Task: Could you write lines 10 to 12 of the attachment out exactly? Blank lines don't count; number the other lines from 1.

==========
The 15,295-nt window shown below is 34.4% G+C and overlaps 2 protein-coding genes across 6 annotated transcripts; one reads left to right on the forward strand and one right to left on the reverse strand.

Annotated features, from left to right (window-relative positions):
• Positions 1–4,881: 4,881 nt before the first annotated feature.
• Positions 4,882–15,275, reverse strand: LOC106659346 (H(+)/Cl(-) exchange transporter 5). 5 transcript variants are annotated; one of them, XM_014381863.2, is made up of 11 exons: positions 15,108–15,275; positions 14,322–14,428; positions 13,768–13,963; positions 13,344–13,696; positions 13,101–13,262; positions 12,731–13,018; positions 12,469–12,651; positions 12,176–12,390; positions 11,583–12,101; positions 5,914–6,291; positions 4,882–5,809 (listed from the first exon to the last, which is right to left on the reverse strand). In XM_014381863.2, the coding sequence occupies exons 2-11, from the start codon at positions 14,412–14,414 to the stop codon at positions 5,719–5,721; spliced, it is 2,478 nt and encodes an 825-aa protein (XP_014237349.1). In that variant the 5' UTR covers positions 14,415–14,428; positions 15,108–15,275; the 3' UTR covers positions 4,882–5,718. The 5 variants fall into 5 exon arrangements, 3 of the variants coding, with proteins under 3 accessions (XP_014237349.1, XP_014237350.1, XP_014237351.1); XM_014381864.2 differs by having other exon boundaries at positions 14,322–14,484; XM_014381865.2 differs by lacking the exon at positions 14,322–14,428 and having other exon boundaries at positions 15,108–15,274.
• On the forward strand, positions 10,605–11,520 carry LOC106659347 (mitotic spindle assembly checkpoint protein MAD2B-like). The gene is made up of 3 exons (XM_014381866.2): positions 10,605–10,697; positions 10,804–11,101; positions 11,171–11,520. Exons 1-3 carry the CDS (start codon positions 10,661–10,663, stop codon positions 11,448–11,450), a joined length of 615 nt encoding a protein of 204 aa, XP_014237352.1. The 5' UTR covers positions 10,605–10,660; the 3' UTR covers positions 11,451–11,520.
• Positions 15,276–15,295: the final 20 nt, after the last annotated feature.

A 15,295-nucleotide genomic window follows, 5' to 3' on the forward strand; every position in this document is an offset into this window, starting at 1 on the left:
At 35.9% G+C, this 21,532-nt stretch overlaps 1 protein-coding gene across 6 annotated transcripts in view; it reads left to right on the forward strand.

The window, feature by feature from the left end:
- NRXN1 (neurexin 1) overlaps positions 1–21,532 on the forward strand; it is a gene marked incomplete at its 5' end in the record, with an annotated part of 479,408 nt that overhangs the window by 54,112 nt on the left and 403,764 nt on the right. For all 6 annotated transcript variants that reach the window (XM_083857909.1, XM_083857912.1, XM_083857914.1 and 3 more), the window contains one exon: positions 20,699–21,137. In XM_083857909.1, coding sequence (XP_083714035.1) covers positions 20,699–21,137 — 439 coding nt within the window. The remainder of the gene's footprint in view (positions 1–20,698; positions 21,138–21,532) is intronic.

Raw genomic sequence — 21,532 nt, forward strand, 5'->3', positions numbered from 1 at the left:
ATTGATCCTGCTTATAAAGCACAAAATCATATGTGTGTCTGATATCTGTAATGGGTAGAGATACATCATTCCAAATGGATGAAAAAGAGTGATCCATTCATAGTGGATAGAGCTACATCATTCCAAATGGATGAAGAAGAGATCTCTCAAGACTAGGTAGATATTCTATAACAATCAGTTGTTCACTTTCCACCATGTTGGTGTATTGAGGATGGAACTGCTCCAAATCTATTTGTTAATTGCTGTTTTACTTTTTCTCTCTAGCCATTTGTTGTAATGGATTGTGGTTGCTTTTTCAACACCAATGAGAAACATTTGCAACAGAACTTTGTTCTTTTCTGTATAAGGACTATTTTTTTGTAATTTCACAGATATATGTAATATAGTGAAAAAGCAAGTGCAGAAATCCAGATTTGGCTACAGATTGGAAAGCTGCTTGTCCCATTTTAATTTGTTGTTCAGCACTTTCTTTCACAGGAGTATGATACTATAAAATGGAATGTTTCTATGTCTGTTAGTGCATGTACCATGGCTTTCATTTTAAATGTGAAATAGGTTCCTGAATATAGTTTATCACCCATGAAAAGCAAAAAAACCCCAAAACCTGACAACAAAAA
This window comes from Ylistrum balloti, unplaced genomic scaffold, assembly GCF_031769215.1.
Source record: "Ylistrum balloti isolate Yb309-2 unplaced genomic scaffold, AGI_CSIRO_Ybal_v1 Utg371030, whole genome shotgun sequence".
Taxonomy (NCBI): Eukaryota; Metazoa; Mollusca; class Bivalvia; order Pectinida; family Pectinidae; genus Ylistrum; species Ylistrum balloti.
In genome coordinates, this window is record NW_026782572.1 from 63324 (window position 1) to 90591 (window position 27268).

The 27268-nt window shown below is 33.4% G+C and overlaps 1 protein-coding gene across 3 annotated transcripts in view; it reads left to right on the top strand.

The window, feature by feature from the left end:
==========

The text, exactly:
- NRXN1 (neurexin 1) overlaps positions 1–21,532 on the forward strand; it is a gene marked incomplete at its 5' end in the record, with an annotated part of 479,408 nt that overhangs the window by 54,112 nt on the left and 403,764 nt on the right. For all 6 annotated transcript variants that reach the window (XM_083857909.1, XM_083857912.1, XM_083857914.1 and 3 more), the window contains one exon: positions 20,699–21,137. In XM_083857909.1, coding sequence (XP_083714035.1) covers positions 20,699–21,137 — 439 coding nt within the window. The remainder of the gene's footprint in view (positions 1–20,698; positions 21,138–21,532) is intronic.

Raw genomic sequence — 21,532 nt, forward strand, 5'->3', positions numbered from 1 at the left:
ATTGATCCTGCTTATAAAGCACAAAATCATATGTGTGTCTGATATCTGTAATGGGTAGAGATACATCATTCCAAATGGATGAAAAAGAGTGATCCATTCATAGTGGATAGAGCTACATCATTCCAAATGGATGAAGAAGAGATCTCTCAAGACTAGGTAGATATTCTATAACAATCAGTTGTTCACTTTCCACCATGTTGGTGTATTGAGGATGGAACTGCTCCAAATCTATTTGTTAATTGCTGTTTTACTTTTTCTCTCTAGCCATTTGTTGTAATGGATTGTGGTTGCTTTTTCAACACCAATGAGAAACATTTGCAACAGAACTTTGTTCTTTTCTGTATAAGGACTATTTTTTTGTAATTTCACAGATATATGTAATATAGTGAAAAAGCAAGTGCAGAAATCCAGATTTGGCTACAGATTGGAAAGCTGCTTGTCCCATTTTAATTTGTTGTTCAGCACTTTCTTTCACAGGAGTATGATACTATAAAATGGAATGTTTCTATGTCTGTTAGTGCATGTACCATGGCTTTCATTTTAAATGTGAAATAGGTTCCTGAATATAGTTTATCACCCATGAAAAGCAAAAAAACCCCAAAACCTGACAACAAAAA